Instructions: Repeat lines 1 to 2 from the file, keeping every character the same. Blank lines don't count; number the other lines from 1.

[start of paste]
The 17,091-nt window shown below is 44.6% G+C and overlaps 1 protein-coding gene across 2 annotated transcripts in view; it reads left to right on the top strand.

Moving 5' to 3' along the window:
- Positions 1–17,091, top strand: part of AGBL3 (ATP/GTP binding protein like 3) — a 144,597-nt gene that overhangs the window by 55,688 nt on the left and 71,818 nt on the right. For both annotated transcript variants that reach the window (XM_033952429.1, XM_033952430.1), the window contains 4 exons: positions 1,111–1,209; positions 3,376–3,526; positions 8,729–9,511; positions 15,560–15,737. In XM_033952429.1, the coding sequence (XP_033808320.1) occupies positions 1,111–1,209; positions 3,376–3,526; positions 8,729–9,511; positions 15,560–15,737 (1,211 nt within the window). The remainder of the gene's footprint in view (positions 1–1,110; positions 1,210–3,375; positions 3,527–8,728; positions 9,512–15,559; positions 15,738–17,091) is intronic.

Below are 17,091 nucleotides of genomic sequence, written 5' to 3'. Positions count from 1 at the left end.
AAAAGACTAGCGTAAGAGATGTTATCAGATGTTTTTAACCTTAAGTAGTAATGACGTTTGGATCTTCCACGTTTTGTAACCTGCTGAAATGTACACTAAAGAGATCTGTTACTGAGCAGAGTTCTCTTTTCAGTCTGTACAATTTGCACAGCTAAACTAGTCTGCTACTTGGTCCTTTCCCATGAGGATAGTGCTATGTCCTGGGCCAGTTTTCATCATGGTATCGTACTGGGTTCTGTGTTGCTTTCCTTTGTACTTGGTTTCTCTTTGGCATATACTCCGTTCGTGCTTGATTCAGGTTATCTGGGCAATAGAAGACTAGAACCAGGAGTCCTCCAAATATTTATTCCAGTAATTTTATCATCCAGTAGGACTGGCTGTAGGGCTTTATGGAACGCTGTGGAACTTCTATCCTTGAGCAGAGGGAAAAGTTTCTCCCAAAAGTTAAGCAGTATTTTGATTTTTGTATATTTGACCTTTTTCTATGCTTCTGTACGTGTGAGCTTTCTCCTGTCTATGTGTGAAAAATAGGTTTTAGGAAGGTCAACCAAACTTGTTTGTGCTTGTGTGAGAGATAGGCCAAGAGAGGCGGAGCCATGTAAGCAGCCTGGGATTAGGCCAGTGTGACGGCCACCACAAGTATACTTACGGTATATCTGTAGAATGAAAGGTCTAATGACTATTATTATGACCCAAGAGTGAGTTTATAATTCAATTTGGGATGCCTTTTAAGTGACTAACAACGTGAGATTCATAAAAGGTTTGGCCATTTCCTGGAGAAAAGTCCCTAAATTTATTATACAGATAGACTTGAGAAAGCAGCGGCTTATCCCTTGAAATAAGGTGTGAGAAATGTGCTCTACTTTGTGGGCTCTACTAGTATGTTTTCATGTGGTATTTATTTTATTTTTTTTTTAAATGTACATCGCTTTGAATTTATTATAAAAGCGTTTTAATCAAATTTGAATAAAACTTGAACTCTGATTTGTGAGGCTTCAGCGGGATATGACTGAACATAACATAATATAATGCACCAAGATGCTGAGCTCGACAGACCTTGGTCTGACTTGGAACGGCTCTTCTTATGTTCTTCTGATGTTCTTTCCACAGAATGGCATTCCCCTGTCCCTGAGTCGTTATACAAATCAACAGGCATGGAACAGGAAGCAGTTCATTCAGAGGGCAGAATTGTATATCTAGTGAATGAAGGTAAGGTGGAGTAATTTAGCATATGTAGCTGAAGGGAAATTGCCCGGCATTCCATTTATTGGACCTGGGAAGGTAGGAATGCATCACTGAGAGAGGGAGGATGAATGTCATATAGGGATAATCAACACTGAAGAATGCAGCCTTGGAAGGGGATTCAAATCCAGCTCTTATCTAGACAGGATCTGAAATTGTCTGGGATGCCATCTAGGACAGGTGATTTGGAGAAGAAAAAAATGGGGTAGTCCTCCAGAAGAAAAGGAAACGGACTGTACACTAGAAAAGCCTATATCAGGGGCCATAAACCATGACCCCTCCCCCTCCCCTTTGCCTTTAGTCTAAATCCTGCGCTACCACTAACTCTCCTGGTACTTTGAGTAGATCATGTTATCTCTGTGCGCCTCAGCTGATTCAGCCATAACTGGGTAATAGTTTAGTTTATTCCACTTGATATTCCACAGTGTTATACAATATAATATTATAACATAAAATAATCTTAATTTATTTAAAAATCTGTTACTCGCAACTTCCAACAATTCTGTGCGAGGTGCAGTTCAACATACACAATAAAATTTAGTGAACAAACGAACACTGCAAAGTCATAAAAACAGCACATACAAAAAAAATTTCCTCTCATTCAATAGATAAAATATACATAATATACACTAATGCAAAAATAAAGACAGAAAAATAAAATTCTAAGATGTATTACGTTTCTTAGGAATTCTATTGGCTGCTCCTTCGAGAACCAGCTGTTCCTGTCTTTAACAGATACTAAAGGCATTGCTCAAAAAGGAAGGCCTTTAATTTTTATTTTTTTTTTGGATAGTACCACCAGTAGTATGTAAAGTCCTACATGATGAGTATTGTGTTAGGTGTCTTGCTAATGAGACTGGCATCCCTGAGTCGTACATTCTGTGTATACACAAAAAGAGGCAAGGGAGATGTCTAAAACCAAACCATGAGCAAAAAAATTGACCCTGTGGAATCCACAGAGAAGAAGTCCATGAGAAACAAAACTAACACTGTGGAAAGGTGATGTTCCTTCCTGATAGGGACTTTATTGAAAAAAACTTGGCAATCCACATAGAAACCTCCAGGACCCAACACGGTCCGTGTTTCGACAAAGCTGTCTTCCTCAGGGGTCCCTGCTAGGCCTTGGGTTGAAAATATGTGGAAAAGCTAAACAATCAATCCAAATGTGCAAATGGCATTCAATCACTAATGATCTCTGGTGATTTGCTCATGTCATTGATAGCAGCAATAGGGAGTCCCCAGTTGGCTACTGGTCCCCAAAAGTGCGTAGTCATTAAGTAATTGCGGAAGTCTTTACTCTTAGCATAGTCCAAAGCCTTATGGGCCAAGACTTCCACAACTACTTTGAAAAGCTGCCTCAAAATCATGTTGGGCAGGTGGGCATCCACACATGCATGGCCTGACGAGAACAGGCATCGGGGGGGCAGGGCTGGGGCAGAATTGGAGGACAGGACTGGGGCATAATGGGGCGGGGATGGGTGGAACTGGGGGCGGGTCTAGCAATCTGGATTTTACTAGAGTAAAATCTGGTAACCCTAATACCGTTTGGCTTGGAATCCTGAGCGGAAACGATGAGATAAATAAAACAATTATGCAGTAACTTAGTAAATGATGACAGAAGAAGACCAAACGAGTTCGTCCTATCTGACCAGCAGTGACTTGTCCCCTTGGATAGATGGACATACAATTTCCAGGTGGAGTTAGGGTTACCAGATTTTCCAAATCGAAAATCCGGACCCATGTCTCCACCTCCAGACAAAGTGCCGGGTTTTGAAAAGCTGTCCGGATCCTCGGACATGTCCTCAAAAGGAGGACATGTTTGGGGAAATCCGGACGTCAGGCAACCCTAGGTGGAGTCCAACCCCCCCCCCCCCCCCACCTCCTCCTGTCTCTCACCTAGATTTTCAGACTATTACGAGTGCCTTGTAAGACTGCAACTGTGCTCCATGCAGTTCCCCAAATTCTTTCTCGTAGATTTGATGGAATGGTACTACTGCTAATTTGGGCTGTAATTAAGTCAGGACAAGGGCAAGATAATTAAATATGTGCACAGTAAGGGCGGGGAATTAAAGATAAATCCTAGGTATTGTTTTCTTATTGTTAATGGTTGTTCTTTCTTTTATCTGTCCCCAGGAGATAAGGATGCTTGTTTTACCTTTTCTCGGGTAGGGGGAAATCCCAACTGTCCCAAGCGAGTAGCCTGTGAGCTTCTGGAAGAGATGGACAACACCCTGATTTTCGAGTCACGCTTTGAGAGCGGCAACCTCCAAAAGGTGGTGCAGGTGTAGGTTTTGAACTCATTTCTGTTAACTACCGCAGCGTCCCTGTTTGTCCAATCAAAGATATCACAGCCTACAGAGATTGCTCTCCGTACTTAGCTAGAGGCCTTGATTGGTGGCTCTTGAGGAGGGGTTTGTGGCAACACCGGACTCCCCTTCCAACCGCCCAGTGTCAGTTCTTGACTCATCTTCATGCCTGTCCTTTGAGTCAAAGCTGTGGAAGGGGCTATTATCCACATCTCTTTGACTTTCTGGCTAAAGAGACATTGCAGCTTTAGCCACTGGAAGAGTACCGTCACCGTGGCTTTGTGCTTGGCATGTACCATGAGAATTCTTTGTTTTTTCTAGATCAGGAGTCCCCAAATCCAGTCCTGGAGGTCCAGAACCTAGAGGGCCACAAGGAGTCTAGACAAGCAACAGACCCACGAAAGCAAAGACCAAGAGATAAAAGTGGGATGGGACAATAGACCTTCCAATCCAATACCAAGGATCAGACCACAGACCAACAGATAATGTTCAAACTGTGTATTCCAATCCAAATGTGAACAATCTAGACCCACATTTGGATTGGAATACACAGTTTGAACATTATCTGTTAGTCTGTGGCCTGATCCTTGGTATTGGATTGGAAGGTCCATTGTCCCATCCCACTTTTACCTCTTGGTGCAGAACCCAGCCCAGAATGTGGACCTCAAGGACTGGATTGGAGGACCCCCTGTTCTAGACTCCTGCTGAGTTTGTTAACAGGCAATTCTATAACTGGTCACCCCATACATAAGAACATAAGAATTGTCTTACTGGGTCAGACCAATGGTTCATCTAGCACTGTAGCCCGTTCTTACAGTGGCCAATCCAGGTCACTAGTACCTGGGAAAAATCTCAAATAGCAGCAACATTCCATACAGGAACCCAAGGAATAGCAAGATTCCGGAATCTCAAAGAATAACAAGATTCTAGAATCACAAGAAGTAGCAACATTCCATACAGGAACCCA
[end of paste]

The 17,091-nt window shown below is 44.6% G+C and overlaps 1 protein-coding gene across 2 annotated transcripts in view; it reads left to right on the top strand.

Moving 5' to 3' along the window: